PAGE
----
Elie's primary concern here is with religious pilgrimage, and he does not always connect these writers' pilgrimage to the Church at large. Vatican II, the civil rights movement, and the Vietnam War make important appearances, to be sure, but the American Catholic Church followed its own pilgrimage concurrently with Day, Merton, Percy, and O'Connor. Indeed, in the early- to mid-twentieth century the Church shared the preoccupation with its identity (its "self"). The issue for the Church was how to be both marginal and American at the same time. The trajectory of the story is not as simple as moving from the margins to the mainstream of American society, and Elie resists that narrative in his rendering of these writers' careers. A more important question was how to engage society and provide Catholic answers to American questions. Catholics did that, often for themselves and independently of the Church hierarchy. In that regard, these four writers were more typical than we might otherwise believe.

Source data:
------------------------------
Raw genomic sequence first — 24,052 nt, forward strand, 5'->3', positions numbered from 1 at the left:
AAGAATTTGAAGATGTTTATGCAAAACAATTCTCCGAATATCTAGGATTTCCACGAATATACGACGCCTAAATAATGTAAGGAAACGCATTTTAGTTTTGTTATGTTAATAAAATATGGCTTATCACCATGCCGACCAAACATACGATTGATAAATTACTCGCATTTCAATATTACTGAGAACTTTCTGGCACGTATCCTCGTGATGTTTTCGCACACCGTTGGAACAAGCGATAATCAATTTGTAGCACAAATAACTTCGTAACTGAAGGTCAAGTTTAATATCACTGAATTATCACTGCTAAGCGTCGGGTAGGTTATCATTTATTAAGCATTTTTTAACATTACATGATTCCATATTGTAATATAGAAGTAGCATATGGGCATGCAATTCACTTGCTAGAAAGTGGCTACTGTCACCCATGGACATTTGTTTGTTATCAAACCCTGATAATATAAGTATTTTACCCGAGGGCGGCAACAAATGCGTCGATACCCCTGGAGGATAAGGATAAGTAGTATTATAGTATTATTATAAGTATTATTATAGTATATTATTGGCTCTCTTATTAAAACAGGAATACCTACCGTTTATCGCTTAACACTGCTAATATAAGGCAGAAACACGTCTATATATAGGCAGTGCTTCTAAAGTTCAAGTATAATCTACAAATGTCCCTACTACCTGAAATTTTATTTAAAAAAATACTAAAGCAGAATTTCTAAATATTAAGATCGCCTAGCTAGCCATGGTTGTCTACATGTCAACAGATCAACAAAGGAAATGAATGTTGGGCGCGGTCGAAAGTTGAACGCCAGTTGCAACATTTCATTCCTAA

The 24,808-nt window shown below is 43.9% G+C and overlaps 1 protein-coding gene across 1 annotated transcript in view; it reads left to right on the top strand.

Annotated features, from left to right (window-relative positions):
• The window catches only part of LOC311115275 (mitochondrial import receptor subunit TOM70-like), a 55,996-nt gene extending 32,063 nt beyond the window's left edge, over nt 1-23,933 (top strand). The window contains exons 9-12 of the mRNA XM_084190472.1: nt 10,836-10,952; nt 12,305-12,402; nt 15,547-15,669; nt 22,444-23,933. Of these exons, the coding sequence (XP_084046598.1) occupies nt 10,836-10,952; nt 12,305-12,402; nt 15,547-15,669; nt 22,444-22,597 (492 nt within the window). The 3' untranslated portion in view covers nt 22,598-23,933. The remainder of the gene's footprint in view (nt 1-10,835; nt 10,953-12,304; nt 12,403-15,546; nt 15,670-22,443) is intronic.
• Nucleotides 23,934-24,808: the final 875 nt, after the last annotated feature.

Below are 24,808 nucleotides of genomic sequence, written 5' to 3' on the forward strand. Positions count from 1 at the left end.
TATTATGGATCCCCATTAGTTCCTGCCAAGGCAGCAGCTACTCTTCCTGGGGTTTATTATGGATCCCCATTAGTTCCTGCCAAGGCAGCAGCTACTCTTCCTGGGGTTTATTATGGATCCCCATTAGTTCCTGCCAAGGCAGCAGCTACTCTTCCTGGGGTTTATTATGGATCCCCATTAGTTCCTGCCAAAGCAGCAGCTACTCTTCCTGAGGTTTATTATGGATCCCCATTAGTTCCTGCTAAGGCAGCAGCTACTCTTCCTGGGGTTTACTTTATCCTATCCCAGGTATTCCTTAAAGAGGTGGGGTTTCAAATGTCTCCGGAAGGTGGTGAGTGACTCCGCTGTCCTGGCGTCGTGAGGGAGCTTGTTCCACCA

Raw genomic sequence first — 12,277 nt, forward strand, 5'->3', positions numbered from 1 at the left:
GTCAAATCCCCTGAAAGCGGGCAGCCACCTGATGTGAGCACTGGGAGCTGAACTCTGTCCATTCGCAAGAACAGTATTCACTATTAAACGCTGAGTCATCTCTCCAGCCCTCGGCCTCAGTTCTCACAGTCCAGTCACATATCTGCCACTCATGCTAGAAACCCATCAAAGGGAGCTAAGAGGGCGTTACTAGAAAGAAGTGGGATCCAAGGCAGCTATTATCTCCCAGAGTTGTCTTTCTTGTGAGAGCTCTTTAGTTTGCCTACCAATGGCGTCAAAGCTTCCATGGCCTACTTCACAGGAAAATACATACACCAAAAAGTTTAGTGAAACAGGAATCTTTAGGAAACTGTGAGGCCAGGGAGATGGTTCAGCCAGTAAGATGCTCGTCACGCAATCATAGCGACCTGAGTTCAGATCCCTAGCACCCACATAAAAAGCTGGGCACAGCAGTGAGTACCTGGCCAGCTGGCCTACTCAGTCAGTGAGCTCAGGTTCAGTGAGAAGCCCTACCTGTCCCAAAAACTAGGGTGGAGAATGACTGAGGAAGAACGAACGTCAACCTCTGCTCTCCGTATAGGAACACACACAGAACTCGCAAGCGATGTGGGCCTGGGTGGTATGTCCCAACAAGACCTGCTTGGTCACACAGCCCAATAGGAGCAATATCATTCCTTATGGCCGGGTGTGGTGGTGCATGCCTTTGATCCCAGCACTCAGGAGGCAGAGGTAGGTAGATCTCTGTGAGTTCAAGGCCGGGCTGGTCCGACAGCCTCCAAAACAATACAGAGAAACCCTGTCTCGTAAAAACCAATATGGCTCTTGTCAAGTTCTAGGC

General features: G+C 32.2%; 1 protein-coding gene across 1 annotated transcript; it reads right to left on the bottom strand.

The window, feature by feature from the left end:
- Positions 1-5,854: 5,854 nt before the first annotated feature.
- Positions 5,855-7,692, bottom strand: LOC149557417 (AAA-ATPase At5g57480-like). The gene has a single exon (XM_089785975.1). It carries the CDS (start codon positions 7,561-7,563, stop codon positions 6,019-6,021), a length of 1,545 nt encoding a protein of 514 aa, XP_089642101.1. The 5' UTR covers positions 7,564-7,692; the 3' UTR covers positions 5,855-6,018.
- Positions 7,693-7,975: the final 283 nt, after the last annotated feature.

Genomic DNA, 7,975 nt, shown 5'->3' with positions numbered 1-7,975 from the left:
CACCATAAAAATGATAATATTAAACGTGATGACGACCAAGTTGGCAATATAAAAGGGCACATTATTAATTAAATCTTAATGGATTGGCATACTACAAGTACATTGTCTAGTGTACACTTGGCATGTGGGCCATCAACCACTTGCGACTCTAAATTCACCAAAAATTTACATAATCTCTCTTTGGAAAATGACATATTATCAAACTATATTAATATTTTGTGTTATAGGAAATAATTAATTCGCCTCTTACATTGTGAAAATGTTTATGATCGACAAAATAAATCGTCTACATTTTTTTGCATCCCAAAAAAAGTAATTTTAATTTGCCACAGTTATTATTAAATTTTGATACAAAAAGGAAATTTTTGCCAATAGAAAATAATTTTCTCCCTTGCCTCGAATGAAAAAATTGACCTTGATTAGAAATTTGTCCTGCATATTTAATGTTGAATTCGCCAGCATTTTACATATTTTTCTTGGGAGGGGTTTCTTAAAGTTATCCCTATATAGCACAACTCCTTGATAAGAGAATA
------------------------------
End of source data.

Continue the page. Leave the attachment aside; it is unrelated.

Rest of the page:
Day, Merton, Percy, and O'Connor were influenced by European thinkers, yet they helped to craft a body of work that was, in turn, shaped by distinctly American versions of the European Church. These writers then have become for later generations what Maritain, Gilson, and Dostoevsky had been to them. Elie is pleased with that development, and he would have today's students and searchers read the way Merton learned to read in a Columbia Shakespeare class: "with his whole self, his whole life" (p. 80).
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Andrew Moore. Review of Elie, Paul, The Life You Save May Be Your Own: An American Pilgrimage.